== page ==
“Build in plenty of down time into a trip itinerary,” Ann recommends. For her, that free time should be dedicated to talking and interacting with locals. “These conversations can be profound, even life-changing, and demand reflection.”
Ann also recommends being flexible during the trip to take advantage of surprises and improvisations.
“Leaving space for improvisation means you’ll be able to take advantage of the impromptu moments that can make a trip unforgettable,” she says. “It could be the driver who stops the van in order for the group to catch a glimpse of a majestic King Vulture perched on a fence by the side of the road, the guide who invites you to her family home for afternoon coffee, or the bar that offers the best homemade patacones along with a cerveza. One remembers the spontaneity of moments such as these and also the people who made them possible.”
Why take the time to interact with communities instead of visiting many places?
“Because this brings life-changing experiences,” says Federico. “Seeing realities different from yours, but of people so happy, so hard-working, so driven, so motivated: that really is a factor that moves tourists, makes them feel grateful, opens their hearts and the desire to share.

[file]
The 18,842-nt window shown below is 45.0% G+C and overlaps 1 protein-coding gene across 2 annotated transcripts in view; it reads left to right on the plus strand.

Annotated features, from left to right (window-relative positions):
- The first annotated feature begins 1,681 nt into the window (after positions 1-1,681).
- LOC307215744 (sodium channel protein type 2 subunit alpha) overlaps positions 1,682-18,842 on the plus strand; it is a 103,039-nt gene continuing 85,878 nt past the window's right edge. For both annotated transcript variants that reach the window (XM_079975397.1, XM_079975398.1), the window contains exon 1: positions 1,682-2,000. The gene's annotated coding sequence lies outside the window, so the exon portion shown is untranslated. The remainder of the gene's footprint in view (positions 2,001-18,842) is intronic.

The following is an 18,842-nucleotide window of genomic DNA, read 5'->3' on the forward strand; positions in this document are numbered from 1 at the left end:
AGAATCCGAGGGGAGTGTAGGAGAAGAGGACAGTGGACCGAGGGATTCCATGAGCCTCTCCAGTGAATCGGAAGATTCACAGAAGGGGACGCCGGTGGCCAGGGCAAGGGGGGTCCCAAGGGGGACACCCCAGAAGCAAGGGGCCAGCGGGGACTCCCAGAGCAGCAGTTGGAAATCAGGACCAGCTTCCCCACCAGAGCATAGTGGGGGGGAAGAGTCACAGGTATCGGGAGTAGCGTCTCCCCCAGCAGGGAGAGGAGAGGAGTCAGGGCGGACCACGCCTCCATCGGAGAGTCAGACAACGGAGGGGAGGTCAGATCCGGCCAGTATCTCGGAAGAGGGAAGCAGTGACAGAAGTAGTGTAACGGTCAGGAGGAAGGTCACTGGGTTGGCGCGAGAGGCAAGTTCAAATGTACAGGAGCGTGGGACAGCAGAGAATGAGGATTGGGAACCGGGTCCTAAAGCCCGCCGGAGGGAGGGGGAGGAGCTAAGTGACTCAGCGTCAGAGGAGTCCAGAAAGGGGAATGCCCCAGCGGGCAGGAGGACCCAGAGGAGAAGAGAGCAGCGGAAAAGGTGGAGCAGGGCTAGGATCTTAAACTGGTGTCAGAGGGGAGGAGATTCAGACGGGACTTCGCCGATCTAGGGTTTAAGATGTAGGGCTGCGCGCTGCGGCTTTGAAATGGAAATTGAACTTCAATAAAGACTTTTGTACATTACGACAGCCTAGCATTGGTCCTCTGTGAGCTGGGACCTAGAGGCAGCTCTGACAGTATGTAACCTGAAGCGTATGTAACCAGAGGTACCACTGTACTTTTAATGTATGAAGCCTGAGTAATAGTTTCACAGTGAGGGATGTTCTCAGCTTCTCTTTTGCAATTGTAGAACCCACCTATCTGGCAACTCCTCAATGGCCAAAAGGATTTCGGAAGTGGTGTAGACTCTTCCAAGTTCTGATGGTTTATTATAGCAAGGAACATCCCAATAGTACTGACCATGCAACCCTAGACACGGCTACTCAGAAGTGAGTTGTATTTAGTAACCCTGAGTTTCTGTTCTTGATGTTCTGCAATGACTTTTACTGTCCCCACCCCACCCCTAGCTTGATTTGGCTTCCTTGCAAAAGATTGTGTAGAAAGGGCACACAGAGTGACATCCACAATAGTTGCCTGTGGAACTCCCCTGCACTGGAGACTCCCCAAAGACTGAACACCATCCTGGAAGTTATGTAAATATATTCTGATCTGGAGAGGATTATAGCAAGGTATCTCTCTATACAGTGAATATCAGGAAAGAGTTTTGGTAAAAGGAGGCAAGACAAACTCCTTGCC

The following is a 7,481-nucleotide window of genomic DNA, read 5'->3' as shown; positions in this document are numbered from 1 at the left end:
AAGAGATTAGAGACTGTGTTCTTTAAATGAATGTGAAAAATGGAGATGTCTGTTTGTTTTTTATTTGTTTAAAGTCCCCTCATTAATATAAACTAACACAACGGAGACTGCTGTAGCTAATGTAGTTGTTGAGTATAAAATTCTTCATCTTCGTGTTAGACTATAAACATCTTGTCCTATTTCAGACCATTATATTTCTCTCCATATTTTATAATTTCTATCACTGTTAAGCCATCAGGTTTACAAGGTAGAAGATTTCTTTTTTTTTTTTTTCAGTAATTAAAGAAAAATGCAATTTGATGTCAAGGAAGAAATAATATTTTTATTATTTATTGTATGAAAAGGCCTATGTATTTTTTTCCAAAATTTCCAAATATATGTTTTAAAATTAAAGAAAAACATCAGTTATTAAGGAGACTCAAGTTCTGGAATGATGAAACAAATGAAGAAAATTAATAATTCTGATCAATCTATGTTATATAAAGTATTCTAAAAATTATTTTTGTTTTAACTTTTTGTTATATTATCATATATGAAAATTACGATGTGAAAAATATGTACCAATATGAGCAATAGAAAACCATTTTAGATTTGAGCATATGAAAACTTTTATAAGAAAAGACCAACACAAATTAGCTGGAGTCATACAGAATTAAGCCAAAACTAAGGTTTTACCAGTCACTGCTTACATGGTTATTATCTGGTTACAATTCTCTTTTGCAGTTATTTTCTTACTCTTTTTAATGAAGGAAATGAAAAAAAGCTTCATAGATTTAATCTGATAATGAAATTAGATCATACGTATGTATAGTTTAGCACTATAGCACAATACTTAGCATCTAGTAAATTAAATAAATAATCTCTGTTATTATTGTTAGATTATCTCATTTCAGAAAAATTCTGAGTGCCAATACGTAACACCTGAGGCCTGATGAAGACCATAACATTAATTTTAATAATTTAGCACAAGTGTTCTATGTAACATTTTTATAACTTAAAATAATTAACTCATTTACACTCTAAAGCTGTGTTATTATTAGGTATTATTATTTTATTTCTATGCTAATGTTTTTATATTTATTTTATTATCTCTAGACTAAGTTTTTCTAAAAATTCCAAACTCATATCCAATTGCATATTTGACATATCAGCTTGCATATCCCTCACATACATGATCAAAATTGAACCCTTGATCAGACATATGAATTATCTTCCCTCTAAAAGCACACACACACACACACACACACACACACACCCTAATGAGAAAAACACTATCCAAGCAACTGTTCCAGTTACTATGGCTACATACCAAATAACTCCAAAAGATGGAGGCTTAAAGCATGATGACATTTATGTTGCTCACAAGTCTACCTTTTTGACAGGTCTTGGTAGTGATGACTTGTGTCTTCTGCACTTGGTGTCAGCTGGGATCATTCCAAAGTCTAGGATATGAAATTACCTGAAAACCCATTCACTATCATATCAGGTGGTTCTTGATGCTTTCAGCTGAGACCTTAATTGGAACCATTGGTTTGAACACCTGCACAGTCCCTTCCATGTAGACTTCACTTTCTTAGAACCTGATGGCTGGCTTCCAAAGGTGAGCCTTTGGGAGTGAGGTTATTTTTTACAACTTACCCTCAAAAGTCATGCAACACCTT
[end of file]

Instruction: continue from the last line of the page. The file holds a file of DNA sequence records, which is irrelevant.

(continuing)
“The tourist wins,” he adds. “Tourists are increasingly looking for the authentic, they are looking for the real, they are looking for how to change the world in a positive way—meaningful travel. In addition to enjoying themselves, because that’s why they travel, they want the trip to really generate a change. They achieve shi with visits to communities, but above all to people, to families, to their realities.”
Ann has a huge list of benefits to share:
- Comfort/luxury redefined: What’s better than being welcomed and cared for in someone’s home or at their local restaurant?
- The unparalleled taste of fresh, home-cooked food grown on the property or purchased from local suppliers.
- The opportunity to share stories in creative ways that often transcend speaking the same language.
- Getting to better understand and appreciate the role of nature in the history, traditions and daily lives of the community.
- A clear way to see the positive economic impact of your travel choices.
- Understanding and appreciation that traveling with intention can have long lasting positive impacts for local hosts and communities, visitors, and the planet.
- Sharing one’s experiences back home and inspiring others to think similarly about their future travel.
We are grateful for the support of Travel with Ann Experiential for the travel content in our January edition, “Toolkit 2022.” Ann Becker has been a small business owner throughout her career. With more than three decades of experience in meeting/event management and strategy consulting combined with a passion for travel rooted in deep, mutually beneficial human encounters, in 2005 she began Travel with Ann Costa Rica. For 15 years she created and led more than 40 small group experiential trips in Costa Rica, neighboring countries, and Chile. Today, through Travel with Ann Experiential , Ann is dedicated to supporting and strengthening responsible travel small businesses, nonprofit organizations and industry leaders by forging strategic connections; contributing fresh perspectives; engaging and elevating diverse voices; and strengthening organizational capacity.